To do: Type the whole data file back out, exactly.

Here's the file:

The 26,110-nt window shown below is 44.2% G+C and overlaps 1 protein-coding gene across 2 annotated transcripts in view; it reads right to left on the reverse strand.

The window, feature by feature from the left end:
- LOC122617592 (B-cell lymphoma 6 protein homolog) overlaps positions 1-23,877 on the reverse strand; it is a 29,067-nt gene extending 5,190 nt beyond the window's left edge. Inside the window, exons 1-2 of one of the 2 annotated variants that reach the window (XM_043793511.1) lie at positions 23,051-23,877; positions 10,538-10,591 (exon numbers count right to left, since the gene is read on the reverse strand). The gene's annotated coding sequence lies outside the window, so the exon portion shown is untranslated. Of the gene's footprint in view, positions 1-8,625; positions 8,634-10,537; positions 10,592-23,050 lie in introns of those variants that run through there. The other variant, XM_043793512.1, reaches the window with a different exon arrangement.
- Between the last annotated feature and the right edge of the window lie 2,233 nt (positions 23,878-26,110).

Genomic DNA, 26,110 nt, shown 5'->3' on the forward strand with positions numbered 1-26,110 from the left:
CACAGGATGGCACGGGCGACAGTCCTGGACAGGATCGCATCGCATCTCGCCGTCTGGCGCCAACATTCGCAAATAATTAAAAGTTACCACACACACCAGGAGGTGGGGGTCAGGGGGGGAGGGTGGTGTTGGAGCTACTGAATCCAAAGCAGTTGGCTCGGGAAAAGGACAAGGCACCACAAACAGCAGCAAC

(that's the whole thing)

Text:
The 26,110-nt window shown below is 44.2% G+C and overlaps 1 protein-coding gene across 2 annotated transcripts in view; it reads right to left on the reverse strand.

The window, feature by feature from the left end:
- LOC122617592 (B-cell lymphoma 6 protein homolog) overlaps positions 1-23,877 on the reverse strand; it is a 29,067-nt gene extending 5,190 nt beyond the window's left edge. Inside the window, exons 1-2 of one of the 2 annotated variants that reach the window (XM_043793511.1) lie at positions 23,051-23,877; positions 10,538-10,591 (exon numbers count right to left, since the gene is read on the reverse strand). The gene's annotated coding sequence lies outside the window, so the exon portion shown is untranslated. Of the gene's footprint in view, positions 1-8,625; positions 8,634-10,537; positions 10,592-23,050 lie in introns of those variants that run through there. The other variant, XM_043793512.1, reaches the window with a different exon arrangement.
- Between the last annotated feature and the right edge of the window lie 2,233 nt (positions 23,878-26,110).

Genomic DNA, 26,110 nt, shown 5'->3' on the forward strand with positions numbered 1-26,110 from the left:
CACAGGATGGCACGGGCGACAGTCCTGGACAGGATCGCATCGCATCTCGCCGTCTGGCGCCAACATTCGCAAATAATTAAAAGTTACCACACACACCAGGAGGTGGGGGTCAGGGGGGGAGGGTGGTGTTGGAGCTACTGAATCCAAAGCAGTTGGCTCGGGAAAAGGACAAGGCACCACAAACAGCAGCAAC